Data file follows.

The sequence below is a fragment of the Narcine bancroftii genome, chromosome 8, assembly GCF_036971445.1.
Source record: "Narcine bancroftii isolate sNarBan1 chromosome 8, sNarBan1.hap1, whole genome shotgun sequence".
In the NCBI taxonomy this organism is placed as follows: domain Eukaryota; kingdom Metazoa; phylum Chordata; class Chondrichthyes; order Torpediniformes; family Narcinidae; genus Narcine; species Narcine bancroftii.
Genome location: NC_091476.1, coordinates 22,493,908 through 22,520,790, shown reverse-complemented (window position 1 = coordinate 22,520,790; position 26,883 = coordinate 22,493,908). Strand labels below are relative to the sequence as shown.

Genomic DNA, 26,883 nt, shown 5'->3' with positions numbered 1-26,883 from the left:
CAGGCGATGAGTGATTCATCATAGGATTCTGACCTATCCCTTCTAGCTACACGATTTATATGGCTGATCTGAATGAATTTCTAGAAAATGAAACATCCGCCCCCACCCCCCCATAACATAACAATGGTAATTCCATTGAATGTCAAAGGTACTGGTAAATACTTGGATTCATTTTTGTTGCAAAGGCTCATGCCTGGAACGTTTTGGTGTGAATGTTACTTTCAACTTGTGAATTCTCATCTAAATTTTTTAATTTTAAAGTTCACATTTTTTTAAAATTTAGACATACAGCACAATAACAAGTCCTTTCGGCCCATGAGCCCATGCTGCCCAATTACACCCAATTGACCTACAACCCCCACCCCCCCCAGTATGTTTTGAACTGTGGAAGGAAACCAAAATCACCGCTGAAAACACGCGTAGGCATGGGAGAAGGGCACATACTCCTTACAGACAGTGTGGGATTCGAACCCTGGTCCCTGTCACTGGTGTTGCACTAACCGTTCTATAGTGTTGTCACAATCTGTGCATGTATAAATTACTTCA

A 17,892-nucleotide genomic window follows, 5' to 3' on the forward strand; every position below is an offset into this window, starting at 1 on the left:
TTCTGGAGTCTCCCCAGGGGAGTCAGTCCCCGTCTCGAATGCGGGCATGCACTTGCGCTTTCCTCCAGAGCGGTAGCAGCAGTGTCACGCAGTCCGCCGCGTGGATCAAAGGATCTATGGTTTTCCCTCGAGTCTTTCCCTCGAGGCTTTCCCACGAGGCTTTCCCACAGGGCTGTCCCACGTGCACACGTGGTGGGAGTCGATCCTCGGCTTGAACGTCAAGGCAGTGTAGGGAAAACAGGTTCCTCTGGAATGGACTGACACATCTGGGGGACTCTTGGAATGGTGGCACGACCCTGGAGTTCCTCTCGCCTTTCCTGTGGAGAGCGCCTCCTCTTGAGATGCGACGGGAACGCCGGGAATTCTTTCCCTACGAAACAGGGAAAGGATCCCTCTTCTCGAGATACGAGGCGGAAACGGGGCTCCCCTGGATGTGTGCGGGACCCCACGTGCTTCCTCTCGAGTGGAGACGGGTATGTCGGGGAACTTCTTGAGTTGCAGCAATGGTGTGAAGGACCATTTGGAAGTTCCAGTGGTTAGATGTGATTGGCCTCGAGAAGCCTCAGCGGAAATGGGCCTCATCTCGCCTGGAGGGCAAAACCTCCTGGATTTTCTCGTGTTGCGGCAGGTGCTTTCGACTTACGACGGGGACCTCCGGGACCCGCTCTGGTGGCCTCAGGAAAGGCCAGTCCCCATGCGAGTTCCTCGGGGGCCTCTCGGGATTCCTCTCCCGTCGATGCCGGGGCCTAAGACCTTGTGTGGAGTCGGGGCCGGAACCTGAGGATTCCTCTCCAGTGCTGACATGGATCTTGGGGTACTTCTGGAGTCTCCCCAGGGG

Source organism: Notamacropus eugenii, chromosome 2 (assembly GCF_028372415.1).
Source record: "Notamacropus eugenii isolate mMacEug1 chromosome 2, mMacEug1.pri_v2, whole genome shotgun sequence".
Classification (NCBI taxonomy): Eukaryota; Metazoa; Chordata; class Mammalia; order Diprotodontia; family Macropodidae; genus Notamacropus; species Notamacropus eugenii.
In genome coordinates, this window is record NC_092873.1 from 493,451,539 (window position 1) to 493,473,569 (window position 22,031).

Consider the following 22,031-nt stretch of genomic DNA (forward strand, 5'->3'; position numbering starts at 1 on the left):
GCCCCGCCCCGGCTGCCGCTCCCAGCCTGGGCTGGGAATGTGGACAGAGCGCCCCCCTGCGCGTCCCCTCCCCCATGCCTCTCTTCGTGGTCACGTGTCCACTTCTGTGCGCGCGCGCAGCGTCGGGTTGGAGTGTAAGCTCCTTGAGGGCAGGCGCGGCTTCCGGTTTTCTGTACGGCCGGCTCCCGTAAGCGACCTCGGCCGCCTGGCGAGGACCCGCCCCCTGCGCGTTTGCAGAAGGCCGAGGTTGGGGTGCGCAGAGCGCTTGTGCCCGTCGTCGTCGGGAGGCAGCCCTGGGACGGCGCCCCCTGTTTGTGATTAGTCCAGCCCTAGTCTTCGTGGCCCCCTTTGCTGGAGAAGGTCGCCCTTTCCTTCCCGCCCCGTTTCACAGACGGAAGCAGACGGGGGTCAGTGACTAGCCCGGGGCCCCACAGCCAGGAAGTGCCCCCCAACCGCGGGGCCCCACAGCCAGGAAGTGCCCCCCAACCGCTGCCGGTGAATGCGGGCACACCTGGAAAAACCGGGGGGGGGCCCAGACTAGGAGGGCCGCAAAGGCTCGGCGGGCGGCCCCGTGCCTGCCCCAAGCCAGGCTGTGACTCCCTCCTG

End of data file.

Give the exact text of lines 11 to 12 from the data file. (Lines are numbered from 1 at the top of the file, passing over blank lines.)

Classification (NCBI taxonomy): Eukaryota; Metazoa; Chordata; class Mammalia; order Diprotodontia; family Macropodidae; genus Notamacropus; species Notamacropus eugenii.
In genome coordinates, this window is record NC_092873.1 from 493,451,539 (window position 1) to 493,473,569 (window position 22,031).